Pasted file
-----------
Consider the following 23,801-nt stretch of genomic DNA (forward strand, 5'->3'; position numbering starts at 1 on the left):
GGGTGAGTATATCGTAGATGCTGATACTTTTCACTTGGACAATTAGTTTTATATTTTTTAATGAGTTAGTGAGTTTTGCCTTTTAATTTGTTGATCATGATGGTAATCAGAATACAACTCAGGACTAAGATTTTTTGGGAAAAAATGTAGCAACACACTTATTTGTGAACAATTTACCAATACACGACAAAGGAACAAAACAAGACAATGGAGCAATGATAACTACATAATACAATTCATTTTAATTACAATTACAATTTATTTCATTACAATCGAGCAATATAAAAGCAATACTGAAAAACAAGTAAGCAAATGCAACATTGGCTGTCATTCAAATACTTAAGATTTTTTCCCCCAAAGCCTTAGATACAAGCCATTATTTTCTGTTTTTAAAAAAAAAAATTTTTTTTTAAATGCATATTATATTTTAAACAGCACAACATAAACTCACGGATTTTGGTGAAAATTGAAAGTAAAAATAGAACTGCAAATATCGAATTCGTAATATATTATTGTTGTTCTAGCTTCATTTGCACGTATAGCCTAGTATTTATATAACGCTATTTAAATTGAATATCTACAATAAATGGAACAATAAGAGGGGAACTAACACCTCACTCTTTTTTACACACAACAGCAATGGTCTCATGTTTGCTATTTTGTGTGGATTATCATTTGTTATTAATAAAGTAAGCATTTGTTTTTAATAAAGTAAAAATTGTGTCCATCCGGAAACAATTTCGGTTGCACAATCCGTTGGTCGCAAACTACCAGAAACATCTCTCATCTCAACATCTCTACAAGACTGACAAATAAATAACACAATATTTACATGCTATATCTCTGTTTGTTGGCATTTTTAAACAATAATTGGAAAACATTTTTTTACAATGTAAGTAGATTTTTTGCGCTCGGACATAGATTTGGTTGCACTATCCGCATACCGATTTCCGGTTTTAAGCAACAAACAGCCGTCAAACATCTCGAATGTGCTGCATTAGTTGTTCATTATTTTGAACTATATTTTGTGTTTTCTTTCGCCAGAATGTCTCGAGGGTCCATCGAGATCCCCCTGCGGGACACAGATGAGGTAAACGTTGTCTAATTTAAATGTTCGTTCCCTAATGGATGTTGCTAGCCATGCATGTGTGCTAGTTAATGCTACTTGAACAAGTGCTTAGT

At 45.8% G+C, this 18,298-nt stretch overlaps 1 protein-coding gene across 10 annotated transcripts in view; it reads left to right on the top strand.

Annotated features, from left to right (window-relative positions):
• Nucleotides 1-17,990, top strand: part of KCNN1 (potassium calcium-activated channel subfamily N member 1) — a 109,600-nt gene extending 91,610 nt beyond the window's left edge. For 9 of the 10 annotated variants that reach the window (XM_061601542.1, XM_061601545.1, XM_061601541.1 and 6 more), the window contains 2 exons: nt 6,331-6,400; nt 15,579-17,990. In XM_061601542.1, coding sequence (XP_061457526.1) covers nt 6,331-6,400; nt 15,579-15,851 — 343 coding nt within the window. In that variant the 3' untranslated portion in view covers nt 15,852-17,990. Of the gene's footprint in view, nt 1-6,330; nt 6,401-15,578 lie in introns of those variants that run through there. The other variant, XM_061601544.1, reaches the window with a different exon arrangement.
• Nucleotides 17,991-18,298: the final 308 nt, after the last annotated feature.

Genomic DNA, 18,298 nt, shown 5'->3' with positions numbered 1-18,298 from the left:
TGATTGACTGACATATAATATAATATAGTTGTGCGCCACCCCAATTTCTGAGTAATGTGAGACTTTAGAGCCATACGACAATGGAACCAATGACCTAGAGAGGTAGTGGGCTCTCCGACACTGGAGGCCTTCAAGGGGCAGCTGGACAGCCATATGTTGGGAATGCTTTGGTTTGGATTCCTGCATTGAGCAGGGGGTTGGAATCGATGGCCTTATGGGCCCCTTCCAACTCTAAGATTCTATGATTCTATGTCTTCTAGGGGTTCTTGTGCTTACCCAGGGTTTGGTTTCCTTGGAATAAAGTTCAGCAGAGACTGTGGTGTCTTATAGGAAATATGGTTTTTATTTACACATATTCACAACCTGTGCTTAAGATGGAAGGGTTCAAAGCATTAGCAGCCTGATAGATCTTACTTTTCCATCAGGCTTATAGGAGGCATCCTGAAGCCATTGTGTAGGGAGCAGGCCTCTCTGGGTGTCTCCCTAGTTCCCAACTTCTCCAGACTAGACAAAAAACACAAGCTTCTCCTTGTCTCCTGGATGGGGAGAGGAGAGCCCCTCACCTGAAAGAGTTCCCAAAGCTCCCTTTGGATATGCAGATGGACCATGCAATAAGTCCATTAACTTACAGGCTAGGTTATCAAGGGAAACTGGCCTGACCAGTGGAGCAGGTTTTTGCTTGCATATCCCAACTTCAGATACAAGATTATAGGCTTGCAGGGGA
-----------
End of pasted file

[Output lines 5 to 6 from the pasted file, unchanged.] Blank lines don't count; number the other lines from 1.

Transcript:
• Nucleotides 1-17,990, top strand: part of KCNN1 (potassium calcium-activated channel subfamily N member 1) — a 109,600-nt gene extending 91,610 nt beyond the window's left edge. For 9 of the 10 annotated variants that reach the window (XM_061601542.1, XM_061601545.1, XM_061601541.1 and 6 more), the window contains 2 exons: nt 6,331-6,400; nt 15,579-17,990. In XM_061601542.1, coding sequence (XP_061457526.1) covers nt 6,331-6,400; nt 15,579-15,851 — 343 coding nt within the window. In that variant the 3' untranslated portion in view covers nt 15,852-17,990. Of the gene's footprint in view, nt 1-6,330; nt 6,401-15,578 lie in introns of those variants that run through there. The other variant, XM_061601544.1, reaches the window with a different exon arrangement.
• Nucleotides 17,991-18,298: the final 308 nt, after the last annotated feature.